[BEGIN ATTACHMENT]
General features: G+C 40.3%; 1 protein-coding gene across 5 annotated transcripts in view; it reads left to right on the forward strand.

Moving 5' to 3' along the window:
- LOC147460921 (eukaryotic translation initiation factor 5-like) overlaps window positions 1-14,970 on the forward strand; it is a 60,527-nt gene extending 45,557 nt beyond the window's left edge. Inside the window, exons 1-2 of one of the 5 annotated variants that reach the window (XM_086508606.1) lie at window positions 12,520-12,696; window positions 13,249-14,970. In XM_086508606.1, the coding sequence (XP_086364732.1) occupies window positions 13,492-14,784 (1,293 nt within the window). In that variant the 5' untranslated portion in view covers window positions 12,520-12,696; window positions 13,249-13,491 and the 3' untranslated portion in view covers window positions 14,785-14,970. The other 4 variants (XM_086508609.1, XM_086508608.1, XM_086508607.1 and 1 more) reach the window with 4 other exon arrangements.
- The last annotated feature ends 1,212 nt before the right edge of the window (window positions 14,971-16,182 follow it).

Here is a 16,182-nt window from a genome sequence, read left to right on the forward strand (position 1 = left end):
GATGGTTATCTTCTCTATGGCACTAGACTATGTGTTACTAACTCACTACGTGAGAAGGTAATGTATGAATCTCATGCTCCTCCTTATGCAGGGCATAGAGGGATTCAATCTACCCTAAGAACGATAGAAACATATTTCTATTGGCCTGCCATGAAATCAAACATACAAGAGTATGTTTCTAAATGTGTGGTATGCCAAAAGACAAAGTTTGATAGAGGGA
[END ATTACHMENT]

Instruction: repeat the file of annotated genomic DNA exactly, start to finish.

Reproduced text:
General features: G+C 40.3%; 1 protein-coding gene across 5 annotated transcripts in view; it reads left to right on the forward strand.

Moving 5' to 3' along the window:
- LOC147460921 (eukaryotic translation initiation factor 5-like) overlaps window positions 1-14,970 on the forward strand; it is a 60,527-nt gene extending 45,557 nt beyond the window's left edge. Inside the window, exons 1-2 of one of the 5 annotated variants that reach the window (XM_086508606.1) lie at window positions 12,520-12,696; window positions 13,249-14,970. In XM_086508606.1, the coding sequence (XP_086364732.1) occupies window positions 13,492-14,784 (1,293 nt within the window). In that variant the 5' untranslated portion in view covers window positions 12,520-12,696; window positions 13,249-13,491 and the 3' untranslated portion in view covers window positions 14,785-14,970. The other 4 variants (XM_086508609.1, XM_086508608.1, XM_086508607.1 and 1 more) reach the window with 4 other exon arrangements.
- The last annotated feature ends 1,212 nt before the right edge of the window (window positions 14,971-16,182 follow it).

Here is a 16,182-nt window from a genome sequence, read left to right on the forward strand (position 1 = left end):
GATGGTTATCTTCTCTATGGCACTAGACTATGTGTTACTAACTCACTACGTGAGAAGGTAATGTATGAATCTCATGCTCCTCCTTATGCAGGGCATAGAGGGATTCAATCTACCCTAAGAACGATAGAAACATATTTCTATTGGCCTGCCATGAAATCAAACATACAAGAGTATGTTTCTAAATGTGTGGTATGCCAAAAGACAAAGTTTGATAGAGGGA